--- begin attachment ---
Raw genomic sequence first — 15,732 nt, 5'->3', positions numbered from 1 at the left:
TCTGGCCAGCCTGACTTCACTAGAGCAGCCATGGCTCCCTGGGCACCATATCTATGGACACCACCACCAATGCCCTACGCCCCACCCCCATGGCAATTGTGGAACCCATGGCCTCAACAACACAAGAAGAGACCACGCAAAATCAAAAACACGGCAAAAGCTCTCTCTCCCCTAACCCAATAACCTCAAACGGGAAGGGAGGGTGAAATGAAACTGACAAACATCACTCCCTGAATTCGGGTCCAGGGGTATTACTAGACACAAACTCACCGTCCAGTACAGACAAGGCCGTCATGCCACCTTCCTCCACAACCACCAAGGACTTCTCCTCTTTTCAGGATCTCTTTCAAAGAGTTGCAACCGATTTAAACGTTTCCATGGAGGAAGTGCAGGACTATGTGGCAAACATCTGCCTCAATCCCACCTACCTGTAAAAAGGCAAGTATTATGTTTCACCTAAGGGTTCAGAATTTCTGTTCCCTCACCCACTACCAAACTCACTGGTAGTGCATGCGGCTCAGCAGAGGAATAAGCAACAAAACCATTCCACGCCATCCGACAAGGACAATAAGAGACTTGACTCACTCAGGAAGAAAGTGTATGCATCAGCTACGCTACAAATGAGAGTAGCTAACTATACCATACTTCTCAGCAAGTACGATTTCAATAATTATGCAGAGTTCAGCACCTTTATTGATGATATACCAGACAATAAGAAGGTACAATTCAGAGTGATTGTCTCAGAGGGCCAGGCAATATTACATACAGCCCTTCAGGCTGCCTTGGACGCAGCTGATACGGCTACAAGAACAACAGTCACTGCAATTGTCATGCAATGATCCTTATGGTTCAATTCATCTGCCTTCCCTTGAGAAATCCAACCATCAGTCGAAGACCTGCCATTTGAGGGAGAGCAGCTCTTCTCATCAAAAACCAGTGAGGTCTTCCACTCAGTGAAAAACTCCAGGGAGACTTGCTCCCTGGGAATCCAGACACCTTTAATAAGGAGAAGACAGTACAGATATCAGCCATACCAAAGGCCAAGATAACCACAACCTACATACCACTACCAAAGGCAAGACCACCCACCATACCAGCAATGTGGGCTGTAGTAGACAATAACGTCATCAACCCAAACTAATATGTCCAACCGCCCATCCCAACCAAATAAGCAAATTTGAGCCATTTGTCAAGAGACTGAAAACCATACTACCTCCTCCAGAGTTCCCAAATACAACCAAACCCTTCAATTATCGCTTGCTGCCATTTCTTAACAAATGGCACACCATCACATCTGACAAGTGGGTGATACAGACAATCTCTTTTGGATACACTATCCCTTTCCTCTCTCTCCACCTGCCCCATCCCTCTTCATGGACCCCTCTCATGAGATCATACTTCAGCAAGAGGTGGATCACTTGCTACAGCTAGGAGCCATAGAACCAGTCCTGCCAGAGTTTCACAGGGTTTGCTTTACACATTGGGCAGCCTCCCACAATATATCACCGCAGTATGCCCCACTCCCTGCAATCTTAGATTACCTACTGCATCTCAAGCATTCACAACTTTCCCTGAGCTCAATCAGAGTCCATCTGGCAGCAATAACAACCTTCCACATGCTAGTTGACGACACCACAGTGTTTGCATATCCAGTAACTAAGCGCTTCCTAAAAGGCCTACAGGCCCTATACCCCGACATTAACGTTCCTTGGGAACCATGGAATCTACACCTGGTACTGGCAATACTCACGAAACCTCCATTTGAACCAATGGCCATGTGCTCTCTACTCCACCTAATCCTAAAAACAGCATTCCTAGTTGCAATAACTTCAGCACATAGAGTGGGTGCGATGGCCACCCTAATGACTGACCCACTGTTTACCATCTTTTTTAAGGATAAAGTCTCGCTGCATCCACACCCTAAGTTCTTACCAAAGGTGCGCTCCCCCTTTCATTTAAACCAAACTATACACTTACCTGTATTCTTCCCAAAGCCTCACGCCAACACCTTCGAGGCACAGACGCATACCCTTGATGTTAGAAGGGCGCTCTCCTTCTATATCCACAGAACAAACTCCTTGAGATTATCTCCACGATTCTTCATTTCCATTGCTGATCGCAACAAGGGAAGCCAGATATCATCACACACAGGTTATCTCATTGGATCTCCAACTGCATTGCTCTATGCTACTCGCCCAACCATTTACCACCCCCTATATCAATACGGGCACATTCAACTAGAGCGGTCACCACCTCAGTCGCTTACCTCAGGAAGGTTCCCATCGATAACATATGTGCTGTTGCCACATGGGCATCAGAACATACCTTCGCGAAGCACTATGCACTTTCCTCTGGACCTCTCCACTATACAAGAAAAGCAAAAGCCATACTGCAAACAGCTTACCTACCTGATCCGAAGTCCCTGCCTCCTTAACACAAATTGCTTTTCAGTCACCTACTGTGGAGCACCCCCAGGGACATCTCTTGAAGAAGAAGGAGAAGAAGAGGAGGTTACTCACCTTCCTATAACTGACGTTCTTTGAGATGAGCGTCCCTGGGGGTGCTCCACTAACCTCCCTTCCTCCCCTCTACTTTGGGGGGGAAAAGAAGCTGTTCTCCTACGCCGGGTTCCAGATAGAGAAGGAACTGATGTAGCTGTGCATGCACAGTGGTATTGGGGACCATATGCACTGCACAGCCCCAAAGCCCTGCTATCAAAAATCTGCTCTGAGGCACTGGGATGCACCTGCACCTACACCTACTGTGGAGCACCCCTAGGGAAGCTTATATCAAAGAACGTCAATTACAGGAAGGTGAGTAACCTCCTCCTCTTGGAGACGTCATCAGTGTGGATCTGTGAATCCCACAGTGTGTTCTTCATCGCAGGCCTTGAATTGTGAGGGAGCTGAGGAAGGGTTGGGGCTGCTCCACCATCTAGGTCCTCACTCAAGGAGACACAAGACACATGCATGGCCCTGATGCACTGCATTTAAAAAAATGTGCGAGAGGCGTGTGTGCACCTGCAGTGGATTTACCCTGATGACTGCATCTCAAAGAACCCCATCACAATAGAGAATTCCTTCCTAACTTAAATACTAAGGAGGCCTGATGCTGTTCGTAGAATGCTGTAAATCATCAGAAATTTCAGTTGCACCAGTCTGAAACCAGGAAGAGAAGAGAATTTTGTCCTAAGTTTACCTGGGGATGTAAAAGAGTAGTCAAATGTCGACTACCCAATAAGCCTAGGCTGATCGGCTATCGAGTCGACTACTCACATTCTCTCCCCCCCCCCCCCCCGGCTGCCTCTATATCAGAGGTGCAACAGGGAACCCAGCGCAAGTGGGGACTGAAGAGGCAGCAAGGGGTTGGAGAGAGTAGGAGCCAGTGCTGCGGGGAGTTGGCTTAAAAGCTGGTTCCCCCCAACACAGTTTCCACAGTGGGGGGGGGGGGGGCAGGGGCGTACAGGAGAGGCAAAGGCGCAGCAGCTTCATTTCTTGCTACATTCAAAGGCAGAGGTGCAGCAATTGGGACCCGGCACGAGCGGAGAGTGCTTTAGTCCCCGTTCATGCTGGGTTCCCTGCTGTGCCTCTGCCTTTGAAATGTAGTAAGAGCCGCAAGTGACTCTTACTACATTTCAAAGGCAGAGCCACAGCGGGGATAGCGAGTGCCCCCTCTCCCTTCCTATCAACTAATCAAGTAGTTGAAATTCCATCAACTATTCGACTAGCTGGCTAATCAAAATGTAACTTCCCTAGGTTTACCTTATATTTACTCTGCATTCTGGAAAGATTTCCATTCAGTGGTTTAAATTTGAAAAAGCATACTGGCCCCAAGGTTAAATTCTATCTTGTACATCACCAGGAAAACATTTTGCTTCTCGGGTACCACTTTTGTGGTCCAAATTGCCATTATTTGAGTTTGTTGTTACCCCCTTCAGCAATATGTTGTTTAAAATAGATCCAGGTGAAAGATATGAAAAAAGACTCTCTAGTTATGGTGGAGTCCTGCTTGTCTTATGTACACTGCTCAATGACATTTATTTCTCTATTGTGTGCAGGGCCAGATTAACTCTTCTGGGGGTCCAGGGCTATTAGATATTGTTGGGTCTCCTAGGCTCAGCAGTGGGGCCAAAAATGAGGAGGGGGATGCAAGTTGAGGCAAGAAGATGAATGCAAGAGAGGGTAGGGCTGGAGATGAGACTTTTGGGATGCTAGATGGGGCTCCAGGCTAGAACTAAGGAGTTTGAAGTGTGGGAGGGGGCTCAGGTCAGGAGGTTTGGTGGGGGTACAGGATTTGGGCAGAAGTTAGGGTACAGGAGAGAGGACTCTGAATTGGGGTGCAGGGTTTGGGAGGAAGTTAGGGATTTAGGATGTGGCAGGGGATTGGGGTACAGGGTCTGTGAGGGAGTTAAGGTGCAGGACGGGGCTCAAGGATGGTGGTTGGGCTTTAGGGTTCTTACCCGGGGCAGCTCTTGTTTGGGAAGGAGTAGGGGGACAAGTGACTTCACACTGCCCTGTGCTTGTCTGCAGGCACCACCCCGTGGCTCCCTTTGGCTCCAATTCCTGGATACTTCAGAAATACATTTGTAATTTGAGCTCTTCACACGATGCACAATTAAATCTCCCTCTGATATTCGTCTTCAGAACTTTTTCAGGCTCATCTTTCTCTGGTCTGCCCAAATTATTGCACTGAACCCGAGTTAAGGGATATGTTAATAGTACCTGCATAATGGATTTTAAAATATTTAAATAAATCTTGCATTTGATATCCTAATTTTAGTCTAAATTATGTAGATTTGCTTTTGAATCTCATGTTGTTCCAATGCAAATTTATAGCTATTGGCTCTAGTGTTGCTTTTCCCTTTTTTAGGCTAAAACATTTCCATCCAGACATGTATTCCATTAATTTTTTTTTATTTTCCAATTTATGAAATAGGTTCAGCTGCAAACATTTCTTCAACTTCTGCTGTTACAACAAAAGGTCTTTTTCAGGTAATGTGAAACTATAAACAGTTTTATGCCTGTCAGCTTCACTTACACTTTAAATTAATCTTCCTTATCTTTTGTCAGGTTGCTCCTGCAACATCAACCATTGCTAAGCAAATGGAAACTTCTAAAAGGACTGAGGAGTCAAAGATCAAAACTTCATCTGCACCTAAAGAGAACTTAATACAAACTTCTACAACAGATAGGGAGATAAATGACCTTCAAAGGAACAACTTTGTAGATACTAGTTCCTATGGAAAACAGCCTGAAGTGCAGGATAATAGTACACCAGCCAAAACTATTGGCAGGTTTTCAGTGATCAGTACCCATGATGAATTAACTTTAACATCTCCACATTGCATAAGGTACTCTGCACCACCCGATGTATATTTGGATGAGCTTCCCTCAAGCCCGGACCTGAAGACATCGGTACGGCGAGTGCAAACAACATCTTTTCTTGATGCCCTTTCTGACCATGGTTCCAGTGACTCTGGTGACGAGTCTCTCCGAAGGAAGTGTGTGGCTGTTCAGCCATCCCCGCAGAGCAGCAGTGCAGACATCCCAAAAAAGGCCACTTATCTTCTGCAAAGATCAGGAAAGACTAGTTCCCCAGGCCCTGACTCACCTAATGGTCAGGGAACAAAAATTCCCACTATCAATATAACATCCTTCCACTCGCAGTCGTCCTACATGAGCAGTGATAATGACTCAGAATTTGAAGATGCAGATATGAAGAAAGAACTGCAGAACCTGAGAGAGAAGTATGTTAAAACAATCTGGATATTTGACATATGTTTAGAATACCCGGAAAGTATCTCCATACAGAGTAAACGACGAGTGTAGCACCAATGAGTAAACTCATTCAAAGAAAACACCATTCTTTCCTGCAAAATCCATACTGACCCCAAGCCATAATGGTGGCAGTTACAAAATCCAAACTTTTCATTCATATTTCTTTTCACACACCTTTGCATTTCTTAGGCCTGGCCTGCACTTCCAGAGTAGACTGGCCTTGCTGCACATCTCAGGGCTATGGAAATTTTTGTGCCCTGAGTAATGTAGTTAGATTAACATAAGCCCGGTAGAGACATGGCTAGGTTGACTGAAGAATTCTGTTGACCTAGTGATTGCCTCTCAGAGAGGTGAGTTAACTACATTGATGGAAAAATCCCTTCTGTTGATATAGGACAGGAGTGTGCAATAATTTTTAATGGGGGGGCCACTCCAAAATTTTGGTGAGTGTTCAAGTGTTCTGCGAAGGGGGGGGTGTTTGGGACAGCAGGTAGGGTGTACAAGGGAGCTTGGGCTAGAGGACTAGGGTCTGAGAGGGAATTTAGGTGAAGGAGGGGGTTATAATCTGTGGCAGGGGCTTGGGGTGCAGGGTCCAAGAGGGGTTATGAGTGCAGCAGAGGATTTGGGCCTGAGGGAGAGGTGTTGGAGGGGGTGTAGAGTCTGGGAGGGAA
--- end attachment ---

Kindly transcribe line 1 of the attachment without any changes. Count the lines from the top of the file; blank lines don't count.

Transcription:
Raw genomic sequence first — 15,732 nt, 5'->3', positions numbered from 1 at the left: